# Dense set and continuity

1. Feb 10, 2010

### Bleys

This is probably very simple but I'm not sure if the last step is right.
Let A be a dense set in the reals and f(x)=0 for all x in A. If f is continuous, prove that f(x)=0 for all x.
Let a be in real number. By definition, for all $$\epsilon > 0$$ there exists $$\delta > 0$$ such that $$|x-a|< \delta \Rightarrow |f(x)-f(a)|< \epsilon$$.
But in any open interval there lies element of A, so in particular: for all x in A such that
$$|x-a|< \delta$$ we have $$|f(a)|< \epsilon$$.
Here's where I deduce f(a)=0 and this is the step I'm not sure about. Does this make sense?

2. Feb 10, 2010

### torquil

Yes, this is correct. You are first using continuity of f, and then the fact that x can always be chosen to be in A, for any delta>0. Since epsilon>0 was arbitrary, you have shown that |f(a)| is smaller than any positive number. The only non-negative number smaller than any positive real number is 0 :-)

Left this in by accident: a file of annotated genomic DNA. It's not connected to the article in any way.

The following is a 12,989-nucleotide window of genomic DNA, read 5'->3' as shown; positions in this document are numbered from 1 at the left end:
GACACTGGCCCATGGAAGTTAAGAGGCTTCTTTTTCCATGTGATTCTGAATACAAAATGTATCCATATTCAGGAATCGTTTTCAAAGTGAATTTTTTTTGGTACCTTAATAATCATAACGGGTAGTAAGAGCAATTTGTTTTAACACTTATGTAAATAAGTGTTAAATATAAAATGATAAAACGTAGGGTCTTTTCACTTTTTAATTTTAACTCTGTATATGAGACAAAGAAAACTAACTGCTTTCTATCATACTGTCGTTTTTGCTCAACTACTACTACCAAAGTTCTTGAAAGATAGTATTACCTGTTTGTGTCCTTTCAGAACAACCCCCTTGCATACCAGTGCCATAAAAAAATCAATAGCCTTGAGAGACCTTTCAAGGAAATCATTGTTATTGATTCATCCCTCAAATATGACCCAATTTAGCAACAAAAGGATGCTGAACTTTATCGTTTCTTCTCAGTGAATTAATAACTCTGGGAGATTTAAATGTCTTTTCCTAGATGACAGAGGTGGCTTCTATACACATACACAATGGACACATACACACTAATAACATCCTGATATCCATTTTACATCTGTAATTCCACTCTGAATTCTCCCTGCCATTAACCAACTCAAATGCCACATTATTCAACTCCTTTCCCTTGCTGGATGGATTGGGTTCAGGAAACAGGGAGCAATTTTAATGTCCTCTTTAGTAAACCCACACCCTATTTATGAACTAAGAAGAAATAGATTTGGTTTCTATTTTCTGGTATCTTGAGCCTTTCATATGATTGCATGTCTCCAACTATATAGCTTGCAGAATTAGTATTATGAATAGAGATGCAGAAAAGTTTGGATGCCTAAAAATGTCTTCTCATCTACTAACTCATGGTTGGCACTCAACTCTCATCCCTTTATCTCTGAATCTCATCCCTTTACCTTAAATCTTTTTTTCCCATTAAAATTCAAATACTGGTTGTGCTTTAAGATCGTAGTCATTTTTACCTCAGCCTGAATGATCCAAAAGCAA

Torquil

3. Feb 10, 2010

### Bleys

Ah ok, this is what was making me unsure. I didn't know whether choosing some other epsilon and therefore having a different delta would change things. Thank you! :)

4. Feb 10, 2010

### torquil

Yeah, I was using the following:
It can be used since your open subset around x (a such that |x-a|<delta) is always a neighbourhood of x, for any delta>0.

Torquil